Terrence Sullivan

Terrence Sullivan serves in a range of governance and advisory roles in health services and policy. He is the independent board chair of the Canadian Agency for Drugs and Technologies in Health (CADTH), the chair of Public Health Ontari's board o and a trustee of the Hospital for Sick Children. From 2001 to March 2011 he worked with Cancer Care Ontario (CCO), the final 7 years as President and CEO during which he led a major restructuring focused on population-based, performance measurement, reporting and quality improvement. From 1993-2001 Terry was the founding President of the Institute for Work & Health (IWH). He has played senior roles in the Ontario Ministries of Health, Cabinet Office and Intergovernmental Affairs. He served as Assistant Deputy Minister, Constitutional Affairs and Federal-Provincial Relations during the last Canadian constitutional negotiations and he served two successive first Ministers of Ontario as Executive Director of the Premier's Council on Health Strategy. A behavioural scientist, Terry is Professor and Senior Fellow in the Institute of Health Policy, Management & Evaluation, the Dalla Lana School of Public Health at the University of Toronto and Adjunct Professor of Oncology at McGill University.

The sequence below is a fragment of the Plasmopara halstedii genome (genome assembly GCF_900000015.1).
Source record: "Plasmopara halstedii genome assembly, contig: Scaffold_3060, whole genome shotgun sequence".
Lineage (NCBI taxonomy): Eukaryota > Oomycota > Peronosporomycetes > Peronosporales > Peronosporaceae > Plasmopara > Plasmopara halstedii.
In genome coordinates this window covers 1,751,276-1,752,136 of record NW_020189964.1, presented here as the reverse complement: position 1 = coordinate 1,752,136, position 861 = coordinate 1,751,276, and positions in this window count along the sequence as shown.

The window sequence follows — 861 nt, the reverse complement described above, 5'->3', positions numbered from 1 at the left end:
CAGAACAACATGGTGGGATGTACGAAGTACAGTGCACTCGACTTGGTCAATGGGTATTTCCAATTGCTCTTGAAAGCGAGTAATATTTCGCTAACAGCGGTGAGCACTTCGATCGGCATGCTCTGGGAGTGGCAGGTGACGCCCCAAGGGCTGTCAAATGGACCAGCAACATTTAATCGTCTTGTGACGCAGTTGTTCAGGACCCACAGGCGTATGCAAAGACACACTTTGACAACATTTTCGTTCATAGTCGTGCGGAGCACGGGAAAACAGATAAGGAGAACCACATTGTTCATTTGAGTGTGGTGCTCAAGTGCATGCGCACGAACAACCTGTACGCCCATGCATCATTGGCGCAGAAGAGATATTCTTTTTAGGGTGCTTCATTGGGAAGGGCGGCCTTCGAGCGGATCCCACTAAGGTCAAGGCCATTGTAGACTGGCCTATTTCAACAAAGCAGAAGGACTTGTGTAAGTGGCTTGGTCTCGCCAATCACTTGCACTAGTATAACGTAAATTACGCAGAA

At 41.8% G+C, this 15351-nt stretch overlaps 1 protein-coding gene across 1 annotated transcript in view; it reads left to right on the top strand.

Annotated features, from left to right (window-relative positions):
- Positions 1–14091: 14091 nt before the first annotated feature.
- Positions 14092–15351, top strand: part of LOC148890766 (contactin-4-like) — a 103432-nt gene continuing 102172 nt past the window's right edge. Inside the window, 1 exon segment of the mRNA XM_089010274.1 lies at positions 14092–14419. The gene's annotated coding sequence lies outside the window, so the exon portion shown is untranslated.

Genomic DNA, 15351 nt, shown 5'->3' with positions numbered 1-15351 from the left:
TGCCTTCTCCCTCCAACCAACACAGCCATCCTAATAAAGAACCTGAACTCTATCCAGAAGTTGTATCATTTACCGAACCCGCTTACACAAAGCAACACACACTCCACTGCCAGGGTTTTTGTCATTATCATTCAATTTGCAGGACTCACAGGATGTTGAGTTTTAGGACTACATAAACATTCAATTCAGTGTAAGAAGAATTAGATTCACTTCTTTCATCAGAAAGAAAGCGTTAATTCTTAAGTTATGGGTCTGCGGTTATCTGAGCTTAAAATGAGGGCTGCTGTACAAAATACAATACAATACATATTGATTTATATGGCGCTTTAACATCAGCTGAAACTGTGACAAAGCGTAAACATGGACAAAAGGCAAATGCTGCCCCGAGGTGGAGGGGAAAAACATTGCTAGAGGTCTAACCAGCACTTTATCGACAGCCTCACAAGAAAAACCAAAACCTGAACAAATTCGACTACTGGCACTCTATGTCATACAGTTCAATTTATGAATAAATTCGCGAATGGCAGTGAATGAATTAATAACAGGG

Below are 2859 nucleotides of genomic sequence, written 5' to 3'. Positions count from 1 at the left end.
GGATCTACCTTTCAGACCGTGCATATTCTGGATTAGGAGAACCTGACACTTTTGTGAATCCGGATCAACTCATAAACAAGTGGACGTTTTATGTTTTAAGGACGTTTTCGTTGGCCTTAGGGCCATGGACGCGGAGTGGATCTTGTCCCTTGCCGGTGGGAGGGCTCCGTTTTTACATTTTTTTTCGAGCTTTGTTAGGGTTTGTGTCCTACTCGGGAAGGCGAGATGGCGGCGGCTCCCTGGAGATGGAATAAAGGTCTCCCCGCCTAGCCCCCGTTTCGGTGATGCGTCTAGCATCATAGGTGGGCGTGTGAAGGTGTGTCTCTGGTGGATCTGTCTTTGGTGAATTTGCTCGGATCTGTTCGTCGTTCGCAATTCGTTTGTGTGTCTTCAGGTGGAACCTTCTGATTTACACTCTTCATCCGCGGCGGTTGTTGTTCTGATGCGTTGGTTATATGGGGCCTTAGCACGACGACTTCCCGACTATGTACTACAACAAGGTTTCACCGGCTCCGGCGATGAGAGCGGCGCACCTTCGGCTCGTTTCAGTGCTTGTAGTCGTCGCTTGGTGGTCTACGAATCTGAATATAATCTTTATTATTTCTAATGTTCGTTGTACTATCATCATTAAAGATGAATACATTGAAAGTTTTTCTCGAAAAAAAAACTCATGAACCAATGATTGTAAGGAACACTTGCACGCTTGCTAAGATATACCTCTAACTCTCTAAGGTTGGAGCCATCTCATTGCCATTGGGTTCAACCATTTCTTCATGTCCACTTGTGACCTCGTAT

Articles and Opinion Pieces by this author

A call to Health Ministers: Target public reporting to areas requiring improvement

When provincial and territorial Health Ministers meet Wednesday with the new federal Health Minister Dr. Jane Philpott, it is imperative they focus not simply on the amount of money coming from Ottawa but rather on what matters most: how to get value and performance from our health care dollar. The late Jim Flaherty set the table…

Evidence does not support blanket prostate cancer testing recommendation

Earlier this week, Prostate Cancer Canada released a recommendation that all men have a baseline PSA test in their 40s. This recommendation is based in part on a recent paper by Vickers and colleagues in the British Medical Journal that showed that men in their 40s with a relatively high PSA level have a higher-than-average…